“Our school had a reputation as one of the best electronics programs in the area,” Harris said.
Washington Post’s Kaplan bought RETS in 2002, said Harris and a Kaplan spokeswoman, Melissa Mack. Now called Kaplan Career Institute, RETS had a 20.1 percent two-year default rate for borrowers who started making payments in 2008, according to the Education Department.
Kaplan students are typically lower-income working adults, with no financial support from their families, accounting for the institute’s default rate, along with the weak economy, Mack said.
Once in default on student loans, people often can’t pass the credit screenings needed to rent apartments, said Deanne Loonin, a lawyer with the National Consumer Law Center, a nonprofit advocacy organization in Boston.
U.S. Department of Housing and Urban Development rules governing public housing, which is often oversubscribed, allow agencies to take credit histories into account in considering applications, costing student-loan debtors access to affordable apartments, Loonin said in a telephone interview.
Bergschneider, the unsuccessful apartment hunter, has $100,000 in government and private education loans from her 2003 bachelor’s degree in computer arts from the Academy of Art University, a for-profit institution in San Francisco.
After graduation, she found mostly minimum-wage work as a liquor-store clerk, a lifeguard, a maid, a waitress and a pet sitter, she said in a telephone interview.
Unable to make the $1,000-a-month payments on the loans, Bergschneider watched her credit score plummet to 526, on a scale of 300 to 850, leading to her frequent rejection by landlords, she said.
Bergschneider, 40, shared a 300-square-foot, one-bedroom apartment with her mother, she said. They moved this year into a two-bedroom house in Oakland, California, near an industrial strip and an auto-body shop, she said. Bergschneider sold her compact-disc collection to get by, and her mother sold jewelry, including her wedding band. They use a couch left behind by a previous tenant.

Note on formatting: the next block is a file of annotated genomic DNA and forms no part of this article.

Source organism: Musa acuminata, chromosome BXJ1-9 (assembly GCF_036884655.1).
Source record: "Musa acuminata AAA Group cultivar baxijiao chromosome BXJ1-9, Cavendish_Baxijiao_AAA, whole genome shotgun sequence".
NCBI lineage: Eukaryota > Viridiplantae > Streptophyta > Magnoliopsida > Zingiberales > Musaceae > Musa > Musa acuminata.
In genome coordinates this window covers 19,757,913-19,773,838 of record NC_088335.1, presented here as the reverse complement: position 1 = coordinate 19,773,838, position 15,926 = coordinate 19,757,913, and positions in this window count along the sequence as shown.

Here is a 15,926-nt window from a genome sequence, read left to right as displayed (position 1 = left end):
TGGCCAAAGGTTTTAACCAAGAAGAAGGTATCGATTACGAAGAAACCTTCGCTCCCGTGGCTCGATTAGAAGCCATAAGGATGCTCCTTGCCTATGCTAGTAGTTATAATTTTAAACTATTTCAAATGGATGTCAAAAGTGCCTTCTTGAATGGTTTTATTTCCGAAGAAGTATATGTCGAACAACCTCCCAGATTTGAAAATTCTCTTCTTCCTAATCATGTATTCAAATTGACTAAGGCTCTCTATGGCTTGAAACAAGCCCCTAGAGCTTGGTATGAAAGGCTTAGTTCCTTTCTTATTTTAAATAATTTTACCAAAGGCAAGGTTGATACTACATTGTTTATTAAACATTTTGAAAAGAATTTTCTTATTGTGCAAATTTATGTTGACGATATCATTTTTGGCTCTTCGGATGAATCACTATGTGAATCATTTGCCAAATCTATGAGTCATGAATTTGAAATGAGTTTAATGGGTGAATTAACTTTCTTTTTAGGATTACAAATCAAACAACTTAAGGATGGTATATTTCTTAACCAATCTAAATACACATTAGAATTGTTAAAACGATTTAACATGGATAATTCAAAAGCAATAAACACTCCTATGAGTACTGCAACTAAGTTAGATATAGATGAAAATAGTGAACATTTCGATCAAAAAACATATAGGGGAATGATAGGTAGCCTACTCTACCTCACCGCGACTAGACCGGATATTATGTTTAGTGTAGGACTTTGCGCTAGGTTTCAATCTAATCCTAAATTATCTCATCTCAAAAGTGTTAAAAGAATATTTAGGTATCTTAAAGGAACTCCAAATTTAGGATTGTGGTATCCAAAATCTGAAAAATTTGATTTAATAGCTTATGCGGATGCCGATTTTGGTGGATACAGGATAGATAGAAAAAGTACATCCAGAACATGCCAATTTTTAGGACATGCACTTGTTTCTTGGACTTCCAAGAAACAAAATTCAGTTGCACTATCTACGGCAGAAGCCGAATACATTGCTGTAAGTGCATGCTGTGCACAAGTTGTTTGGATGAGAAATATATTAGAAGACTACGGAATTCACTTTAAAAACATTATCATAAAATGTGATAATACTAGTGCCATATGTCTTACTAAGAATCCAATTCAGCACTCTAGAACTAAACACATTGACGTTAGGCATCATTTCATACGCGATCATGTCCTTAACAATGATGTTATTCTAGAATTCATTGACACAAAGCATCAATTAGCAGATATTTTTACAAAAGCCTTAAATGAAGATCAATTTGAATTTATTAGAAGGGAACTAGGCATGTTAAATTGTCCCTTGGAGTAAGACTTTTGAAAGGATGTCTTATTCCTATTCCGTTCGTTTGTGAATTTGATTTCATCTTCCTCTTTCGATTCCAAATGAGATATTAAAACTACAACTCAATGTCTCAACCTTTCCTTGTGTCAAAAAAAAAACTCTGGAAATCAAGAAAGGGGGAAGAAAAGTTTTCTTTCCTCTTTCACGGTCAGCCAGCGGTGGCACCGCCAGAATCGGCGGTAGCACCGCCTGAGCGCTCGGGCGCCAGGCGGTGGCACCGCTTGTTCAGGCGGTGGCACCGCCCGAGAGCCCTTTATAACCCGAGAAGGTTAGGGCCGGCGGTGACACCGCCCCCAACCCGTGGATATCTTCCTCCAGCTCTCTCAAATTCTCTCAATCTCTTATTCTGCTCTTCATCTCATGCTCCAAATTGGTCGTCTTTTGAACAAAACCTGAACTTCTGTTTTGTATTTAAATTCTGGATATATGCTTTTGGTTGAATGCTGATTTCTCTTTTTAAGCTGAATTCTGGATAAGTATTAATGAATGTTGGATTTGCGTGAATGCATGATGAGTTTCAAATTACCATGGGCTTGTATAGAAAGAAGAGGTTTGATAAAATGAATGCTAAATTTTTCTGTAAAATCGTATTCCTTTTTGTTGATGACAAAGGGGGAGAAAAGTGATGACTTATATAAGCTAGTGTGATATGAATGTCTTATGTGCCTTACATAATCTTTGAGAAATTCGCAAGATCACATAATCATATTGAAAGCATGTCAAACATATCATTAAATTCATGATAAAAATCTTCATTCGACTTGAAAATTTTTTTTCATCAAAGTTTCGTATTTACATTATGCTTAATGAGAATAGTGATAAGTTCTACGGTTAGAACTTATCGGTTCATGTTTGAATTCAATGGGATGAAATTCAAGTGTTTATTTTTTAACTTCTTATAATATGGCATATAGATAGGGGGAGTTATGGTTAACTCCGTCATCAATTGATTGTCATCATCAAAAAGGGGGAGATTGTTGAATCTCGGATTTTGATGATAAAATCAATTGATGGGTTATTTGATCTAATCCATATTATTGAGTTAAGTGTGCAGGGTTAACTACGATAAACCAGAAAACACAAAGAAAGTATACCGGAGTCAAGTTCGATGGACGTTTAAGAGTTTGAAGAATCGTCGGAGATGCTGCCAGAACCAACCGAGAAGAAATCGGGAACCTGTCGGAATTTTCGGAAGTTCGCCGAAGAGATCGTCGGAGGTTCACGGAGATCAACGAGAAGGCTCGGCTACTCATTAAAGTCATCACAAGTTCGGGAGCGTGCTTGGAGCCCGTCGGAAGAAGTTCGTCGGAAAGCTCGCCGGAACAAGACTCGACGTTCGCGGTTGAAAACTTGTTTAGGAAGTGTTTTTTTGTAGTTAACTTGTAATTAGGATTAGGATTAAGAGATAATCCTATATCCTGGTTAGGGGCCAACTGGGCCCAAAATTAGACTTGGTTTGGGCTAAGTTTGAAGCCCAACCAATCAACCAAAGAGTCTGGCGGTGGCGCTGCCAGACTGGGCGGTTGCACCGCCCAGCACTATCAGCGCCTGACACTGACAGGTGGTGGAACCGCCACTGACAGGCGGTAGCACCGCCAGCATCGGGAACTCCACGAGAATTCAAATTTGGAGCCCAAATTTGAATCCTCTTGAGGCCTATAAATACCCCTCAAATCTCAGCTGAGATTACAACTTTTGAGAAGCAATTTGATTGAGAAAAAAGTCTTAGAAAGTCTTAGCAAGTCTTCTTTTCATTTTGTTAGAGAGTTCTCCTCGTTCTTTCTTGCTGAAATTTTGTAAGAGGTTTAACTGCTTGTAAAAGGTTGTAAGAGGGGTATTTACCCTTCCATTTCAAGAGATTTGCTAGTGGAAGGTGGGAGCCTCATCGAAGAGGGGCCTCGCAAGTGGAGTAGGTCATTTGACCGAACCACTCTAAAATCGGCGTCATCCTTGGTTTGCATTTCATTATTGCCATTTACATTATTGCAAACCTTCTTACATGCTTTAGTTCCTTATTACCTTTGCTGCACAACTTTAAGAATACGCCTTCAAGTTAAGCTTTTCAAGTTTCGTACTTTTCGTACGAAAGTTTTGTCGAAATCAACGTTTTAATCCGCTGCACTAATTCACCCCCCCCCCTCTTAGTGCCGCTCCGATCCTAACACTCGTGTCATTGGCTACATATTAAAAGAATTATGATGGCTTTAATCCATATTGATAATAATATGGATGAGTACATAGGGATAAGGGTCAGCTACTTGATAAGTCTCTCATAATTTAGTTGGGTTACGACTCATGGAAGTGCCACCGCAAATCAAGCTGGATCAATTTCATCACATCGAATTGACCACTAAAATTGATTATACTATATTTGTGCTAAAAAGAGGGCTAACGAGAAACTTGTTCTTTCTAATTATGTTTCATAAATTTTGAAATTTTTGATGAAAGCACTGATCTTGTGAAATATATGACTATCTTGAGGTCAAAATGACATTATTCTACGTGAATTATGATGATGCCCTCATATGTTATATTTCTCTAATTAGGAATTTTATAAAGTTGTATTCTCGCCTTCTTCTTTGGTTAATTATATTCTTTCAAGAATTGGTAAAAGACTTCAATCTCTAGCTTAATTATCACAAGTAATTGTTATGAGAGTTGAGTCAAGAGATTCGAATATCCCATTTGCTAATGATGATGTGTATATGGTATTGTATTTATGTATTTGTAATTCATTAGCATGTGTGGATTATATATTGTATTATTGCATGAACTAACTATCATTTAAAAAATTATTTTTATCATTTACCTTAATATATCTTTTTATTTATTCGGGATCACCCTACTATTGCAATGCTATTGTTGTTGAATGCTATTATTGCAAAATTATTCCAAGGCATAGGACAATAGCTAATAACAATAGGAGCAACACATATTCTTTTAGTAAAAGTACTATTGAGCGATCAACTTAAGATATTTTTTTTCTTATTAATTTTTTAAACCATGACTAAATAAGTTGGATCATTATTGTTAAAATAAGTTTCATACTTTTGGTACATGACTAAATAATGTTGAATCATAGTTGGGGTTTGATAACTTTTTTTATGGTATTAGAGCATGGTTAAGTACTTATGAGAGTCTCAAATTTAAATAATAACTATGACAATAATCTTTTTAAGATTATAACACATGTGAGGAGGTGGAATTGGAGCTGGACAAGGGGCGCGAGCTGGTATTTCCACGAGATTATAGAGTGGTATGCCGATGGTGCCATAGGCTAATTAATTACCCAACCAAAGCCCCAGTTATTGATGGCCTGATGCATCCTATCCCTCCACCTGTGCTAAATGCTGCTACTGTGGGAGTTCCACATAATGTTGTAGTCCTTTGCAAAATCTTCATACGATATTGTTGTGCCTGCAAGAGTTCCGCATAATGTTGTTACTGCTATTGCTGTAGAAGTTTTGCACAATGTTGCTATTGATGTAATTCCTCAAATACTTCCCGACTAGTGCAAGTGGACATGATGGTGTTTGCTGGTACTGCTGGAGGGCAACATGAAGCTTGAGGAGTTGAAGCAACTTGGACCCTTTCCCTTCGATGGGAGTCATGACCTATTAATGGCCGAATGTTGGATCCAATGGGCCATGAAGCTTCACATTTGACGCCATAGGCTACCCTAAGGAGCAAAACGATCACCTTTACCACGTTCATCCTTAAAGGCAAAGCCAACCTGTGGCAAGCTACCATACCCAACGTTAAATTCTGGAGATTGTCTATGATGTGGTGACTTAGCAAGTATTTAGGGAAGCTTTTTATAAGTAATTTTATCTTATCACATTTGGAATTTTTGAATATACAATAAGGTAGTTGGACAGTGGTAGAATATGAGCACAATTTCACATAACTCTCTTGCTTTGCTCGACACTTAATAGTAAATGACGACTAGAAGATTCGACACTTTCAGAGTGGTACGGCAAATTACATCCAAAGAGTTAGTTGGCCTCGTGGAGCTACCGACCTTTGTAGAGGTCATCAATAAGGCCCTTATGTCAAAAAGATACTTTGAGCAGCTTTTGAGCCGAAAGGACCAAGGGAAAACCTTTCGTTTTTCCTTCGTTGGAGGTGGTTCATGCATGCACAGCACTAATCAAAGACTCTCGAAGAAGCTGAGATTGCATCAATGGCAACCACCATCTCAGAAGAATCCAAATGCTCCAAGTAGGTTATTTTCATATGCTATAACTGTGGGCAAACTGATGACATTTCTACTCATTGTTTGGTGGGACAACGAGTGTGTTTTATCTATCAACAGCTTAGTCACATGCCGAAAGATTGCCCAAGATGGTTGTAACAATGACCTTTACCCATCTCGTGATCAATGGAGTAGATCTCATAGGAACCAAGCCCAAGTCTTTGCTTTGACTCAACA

Representing herself in court, Bergschneider filed for bankruptcy in 2008. The judge declined to discharge her $100,000 in loans.
“I’m going to be in debt until I die,” Bergschneider said.
The Academy of Art’s official federal student-loan default rate is 5.5 percent, below the national average for all colleges, Lisa Cohen, an Academy spokeswoman, said in an e-mail.
All first-time Academy of Art students receive loan counseling, and students are responsible for making sure they can afford their obligations, Rebecca Delgado Rottman, vice president of the school, said in a telephone interview.
In this economy, graduates must work to find a job, canvassing employers, networking and attending mixers, Rottman said.
“Hundreds of students who graduated at the time she did are working,” Rottman said after being asked about Bergschneider.
To collect on federal loans, the Education Department can seize borrowers’ paychecks, tax refunds and Social Security payments without a court order — as much as 15 percent of a borrower’s disposable income.
The department is currently authorized to collect tax refunds and Social Security from 3.4 million borrowers. About 98,000 borrowers are having their wages garnisheed, the agency said.
In part because of those powers and the laws discouraging bankruptcy discharge, the department estimates it will collect 100 percent of the dollar value of all defaulted student loans.
DiGiacomo, the Army veteran who makes about $15 an hour as a salesman in a copy shop, said he has first-hand knowledge of the government’s power.
The education department is taking 15 percent of his after- tax income to repay his $30,000 in federal loans, which he used for two for-profit colleges, according to loan documents and pay stubs.
DiGiacomo owes an additional $50,000 in education loans taken from private companies, he said. He financed an associate’s degree in graphic design from Gibbs College, owned by Career Education Corp., a Hoffman Estates, Illinois-based chain of more than 90 campuses.